Its time for a fresh podcast as I can’t stay silent for too long!
Apple is challenged by the FBI to weaken the security of the San Bernardino shooter’s iPhones, but it could set a dangerous precident for both privacy and security for all Apple customers going forward. And on the VR and AR front everyone throws the kitchen sink into changing your reality with big expensive goggles.
The FBI’s legal backing? A law written in 1789 before even the concept of computers existed.
Google, Microsoft, Facebook and a lot of other players prepare to square off and throw down with headsets and software of their own.
I give my numerical review of Star Wars Episode VII: The Force Awakens, discuss the implications of the FAA’s Drone Registration rules on privacy, Netflix rolls out new compression algorithms to deliver more entertainment with less bandwidth, Dating sites get hacked (no a different one this time), someone develops metal that is 99% air by volume and it has very cool commercial implications, and CISA comes back with a vengeance in the latest Congressional Budget Bill…
and someone develops something that looks a lot like a VR headset, but is in fact, just a regular screen.
It has been entirely too long since I last recorded a podcast… that’s been for various reasons, safe to say none of the excuses are quite that good, but seeing all the people listening while I was away encouraged me to start again. So here’s a fresh one for you
Elon Musk and several Silicon Valley big shots set aside a Billion dollars for public AI research, The University of Washington cracks into the lucrative field of Virtual Tom Hanks, Paris Climate talks reach an actual resolution, and acting gets an auto-tune boost from Disney Research Labs.
And this podcast returns from a quite long hiatus…
NASA announces the discover of flowing water on Mars with High Resolution photos from its orbiting satellite, Amazon announces delivering-packages-as-a-service with Amazon FLEX, Twitter considers cutting loose its 140 character limit to boost its flagging innovation, Apple makes $25 Billion off the Enterprise, and Blackberry announces an Android phone… also news: Blackberry still exists. All that and more on this week’s episode.
Is it Monday again already? Well, sure as heck-fire i’ve got a Podcast for you then. In this episode:
The ethics of ad blocking now that iOS 9 has unleashed ad blocking apps on the world and enabled them on Safari, VW risks up to $18 Billion in fines for deceiving the EPA with its software that artificially turns down car emissions on thousands of its US models, and Facebook rolls back its 2011 promise to not track you with the like buttons that you DON’T click… opening you up to tracking in all kinds of sordid places.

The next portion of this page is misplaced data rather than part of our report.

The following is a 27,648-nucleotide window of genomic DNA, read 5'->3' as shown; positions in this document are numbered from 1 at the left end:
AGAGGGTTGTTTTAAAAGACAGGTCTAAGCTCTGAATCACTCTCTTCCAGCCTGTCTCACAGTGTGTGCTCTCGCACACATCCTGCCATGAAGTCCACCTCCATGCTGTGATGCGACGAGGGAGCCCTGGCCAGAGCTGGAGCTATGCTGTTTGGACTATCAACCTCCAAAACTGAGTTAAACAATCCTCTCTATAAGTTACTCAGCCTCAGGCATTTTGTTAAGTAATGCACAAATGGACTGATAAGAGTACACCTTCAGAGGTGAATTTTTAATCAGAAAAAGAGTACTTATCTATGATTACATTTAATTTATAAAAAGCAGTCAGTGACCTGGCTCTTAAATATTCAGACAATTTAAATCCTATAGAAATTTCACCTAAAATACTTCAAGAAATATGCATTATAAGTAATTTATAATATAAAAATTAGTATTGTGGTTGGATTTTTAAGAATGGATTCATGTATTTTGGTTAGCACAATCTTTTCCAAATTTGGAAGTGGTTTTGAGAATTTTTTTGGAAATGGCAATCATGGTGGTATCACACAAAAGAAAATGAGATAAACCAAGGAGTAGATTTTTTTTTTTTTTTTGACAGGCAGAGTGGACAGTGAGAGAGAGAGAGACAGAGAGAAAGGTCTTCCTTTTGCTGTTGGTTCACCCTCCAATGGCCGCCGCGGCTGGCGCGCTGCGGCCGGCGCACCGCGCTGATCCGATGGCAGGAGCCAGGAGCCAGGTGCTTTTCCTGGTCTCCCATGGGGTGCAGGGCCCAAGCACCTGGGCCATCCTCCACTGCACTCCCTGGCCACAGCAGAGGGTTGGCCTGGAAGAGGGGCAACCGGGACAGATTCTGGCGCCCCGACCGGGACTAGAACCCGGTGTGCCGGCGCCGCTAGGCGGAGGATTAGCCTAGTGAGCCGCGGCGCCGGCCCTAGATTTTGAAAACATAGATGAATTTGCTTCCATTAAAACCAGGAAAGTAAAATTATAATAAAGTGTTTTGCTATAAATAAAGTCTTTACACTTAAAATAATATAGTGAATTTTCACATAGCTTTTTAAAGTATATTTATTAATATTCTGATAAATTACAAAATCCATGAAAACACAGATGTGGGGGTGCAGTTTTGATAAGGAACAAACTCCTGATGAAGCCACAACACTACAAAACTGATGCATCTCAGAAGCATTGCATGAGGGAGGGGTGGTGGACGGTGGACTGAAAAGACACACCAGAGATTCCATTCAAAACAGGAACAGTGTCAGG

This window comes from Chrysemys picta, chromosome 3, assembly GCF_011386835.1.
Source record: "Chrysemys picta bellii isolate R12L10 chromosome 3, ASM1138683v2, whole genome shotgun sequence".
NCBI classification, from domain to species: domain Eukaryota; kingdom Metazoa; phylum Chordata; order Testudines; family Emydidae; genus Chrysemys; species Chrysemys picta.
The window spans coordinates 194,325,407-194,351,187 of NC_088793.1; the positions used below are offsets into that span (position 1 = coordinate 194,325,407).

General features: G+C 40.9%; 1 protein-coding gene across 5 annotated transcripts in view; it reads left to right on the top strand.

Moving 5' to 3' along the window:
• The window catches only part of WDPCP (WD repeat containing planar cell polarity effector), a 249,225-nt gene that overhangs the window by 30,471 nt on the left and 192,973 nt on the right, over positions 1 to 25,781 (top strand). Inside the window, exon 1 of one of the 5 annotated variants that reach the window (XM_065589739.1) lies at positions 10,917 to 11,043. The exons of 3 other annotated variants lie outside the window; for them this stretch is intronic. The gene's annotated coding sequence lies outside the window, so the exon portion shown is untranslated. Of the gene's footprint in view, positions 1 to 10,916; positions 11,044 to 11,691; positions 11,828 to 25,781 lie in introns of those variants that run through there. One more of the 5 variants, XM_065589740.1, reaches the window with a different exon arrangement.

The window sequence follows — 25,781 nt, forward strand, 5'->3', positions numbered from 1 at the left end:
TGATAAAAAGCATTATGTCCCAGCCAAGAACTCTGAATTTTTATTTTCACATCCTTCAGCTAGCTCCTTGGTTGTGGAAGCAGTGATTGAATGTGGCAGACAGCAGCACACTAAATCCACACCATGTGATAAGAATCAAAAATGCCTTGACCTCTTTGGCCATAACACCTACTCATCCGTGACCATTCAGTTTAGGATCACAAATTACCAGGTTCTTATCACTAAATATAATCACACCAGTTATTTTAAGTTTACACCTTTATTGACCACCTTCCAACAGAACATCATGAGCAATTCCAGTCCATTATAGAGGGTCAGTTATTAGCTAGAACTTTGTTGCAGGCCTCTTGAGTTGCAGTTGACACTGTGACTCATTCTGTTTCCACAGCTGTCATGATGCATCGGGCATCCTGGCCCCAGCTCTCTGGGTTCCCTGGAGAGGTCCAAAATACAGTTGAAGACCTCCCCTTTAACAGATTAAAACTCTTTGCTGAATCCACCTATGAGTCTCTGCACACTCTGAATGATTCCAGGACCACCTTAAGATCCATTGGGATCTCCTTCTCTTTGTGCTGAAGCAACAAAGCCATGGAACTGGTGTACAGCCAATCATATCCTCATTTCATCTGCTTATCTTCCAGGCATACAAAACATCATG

Happy Monday! Must mean its another podcast, this time #6 in an infinite part series…
In this Episode: Apple aims at Productivity with the iPad Pro, but the chip inside (the A9X) may be more important… Android gets scared into monthly updates by the StageFright exploit, the DOJ wrongfully accuses a Professor of espionage after never actually looking at the file he sent to China, Stripe becomes the middleman for mobile commerce with their new Relay service, and an MIT study thinks your Twitter feed could be making you more creative (if you curate it right).
I’m releasing a special [?] short Labor Day episode where we still manage to discuss Stingray devices (Fake cell towers) needing Federal warrants when used by the FBI/DEA and others, Fiat-Chrysler recalling 8k cars for hacking risk, a Drone crash at the US Open that got a New York City teacher arrested, and Uber eyeing the delivery market for jet-setting shopper.
Facebook gets into the virtual assistant game with “M” a new feature of Messenger, Textio tells companies what demographics their job posts actually entice, Uber hires security researchers to beef up their self driving car program, and finally Instagram gets wide and vertical with its images and videos.